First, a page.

Adorable spotted kitten sold in parking lot leads to Texas couple’s arrest, feds say

United States District Court for the Southern District of Texas.

A Texas couple is accused of wildlife trafficking after trying to sell a jaguar cub to an undercover agent, federal officials say.

Rafael Gutierrez-Galvan, 29, first met with a buyer on Aug. 24 in the parking lot of an Academy Sports and Outdoors, in McAllen, according to a news release from the U.S. Attorney’s Office for the Southern District of Texas. In exchange for $7,500, Gutierrez-Galvan handed over a small tan and white cat with black spots — a margay kitten, officials said.

Margays are a species of wild cat that live in Central and South America, and are similar in size and appearance to an ocelot.

After the sale, Gutierrez-Galvan agreed to meet with the buyer a second time to sell a much different, more dangerous cat — a jaguar, according to a criminal complaint.

He went to the Sept. 26 meeting unaware that his new customer was an undercover agent with the U.S. Fish and Wildlife Service, documents say.

As he was making the sale, agents were watching his home in nearby Alamo. They saw Gutierrez-Galvan’s wife, 28-year-old Deynira Garza, leave the home with a case, get into a car and drive, documents said.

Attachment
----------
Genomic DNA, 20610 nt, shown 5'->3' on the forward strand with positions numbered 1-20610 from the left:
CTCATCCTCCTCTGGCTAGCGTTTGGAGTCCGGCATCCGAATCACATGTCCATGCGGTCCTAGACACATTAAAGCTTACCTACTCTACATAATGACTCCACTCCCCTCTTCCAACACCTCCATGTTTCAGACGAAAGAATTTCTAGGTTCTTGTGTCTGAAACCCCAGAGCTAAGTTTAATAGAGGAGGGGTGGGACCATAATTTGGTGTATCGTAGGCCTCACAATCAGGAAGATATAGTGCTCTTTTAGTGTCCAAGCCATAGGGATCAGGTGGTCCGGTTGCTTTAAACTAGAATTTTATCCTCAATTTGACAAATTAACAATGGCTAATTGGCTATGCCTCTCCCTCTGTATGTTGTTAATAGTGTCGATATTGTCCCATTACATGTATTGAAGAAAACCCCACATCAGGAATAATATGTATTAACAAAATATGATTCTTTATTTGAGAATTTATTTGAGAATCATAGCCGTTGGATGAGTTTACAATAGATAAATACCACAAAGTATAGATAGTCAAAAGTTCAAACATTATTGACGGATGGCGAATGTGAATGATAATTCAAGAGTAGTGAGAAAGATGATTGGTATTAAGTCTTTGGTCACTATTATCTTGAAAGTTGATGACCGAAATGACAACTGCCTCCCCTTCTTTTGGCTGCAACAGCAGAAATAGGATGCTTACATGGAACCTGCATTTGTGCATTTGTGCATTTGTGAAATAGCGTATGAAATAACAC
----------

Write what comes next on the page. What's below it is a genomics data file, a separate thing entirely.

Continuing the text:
She was pulled over moments later by an Alamo police officer, officials said. She later admitted to investigators that the case was full of money that her husband had asked her to bring to him, according to court documents.

The money wasn’t coming, and when Gutierrez-Galvan gave the buyer the jaguar cub, more agents suddenly appeared, officials said. He told the agents in Spanish, “I’m just here to sell a cat.”

The husband and wife were taken into custody.

Attorneys representing the couple declined to comment to McClatchy News.

Gutierrez-Galvan told investigators that he buys and sells exotic animals, documents read. His wife said she helped him deliver the margay, and that she would act as a translator for him when needed, officials said.

The couple are accused of violating the Big Cat Act, which was passed in 2022, according to the release. If convicted, they could spend up to five years in jail and be fined $20,000, the release said.

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